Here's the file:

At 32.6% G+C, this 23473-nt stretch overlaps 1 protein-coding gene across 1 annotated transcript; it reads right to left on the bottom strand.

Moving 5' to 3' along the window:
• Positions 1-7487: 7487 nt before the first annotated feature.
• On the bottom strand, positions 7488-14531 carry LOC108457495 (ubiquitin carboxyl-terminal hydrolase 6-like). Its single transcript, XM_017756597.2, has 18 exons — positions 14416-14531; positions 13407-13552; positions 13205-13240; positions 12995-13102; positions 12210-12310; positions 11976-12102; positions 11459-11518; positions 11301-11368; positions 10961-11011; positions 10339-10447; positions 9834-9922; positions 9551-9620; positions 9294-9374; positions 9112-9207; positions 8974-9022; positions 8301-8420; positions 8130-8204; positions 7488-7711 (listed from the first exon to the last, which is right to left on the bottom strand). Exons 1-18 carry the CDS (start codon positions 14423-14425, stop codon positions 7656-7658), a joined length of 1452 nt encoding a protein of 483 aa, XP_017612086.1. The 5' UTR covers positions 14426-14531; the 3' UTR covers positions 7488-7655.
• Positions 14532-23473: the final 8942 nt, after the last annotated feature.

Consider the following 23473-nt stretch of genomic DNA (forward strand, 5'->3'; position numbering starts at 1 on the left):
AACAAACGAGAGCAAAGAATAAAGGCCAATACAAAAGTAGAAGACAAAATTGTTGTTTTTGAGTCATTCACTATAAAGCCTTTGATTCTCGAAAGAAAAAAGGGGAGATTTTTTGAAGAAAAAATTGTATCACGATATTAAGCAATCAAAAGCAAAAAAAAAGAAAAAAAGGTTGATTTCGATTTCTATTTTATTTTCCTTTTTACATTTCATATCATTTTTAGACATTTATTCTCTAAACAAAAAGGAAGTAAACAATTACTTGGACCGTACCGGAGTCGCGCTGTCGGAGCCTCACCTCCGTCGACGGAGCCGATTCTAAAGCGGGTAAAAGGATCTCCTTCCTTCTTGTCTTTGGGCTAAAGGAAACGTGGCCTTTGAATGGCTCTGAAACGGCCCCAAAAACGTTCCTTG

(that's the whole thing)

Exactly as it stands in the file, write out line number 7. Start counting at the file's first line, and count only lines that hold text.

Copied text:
AACAAACGAGAGCAAAGAATAAAGGCCAATACAAAAGTAGAAGACAAAATTGTTGTTTTTGAGTCATTCACTATAAAGCCTTTGATTCTCGAAAGAAAAAAGGGGAGATTTTTTGAAGAAAAAATTGTATCACGATATTAAGCAATCAAAAGCAAAAAAAAAGAAAAAAAGGTTGATTTCGATTTCTATTTTATTTTCCTTTTTACATTTCATATCATTTTTAGACATTTATTCTCTAAACAAAAAGGAAGTAAACAATTACTTGGACCGTACCGGAGTCGCGCTGTCGGAGCCTCACCTCCGTCGACGGAGCCGATTCTAAAGCGGGTAAAAGGATCTCCTTCCTTCTTGTCTTTGGGCTAAAGGAAACGTGGCCTTTGAATGGCTCTGAAACGGCCCCAAAAACGTTCCTTG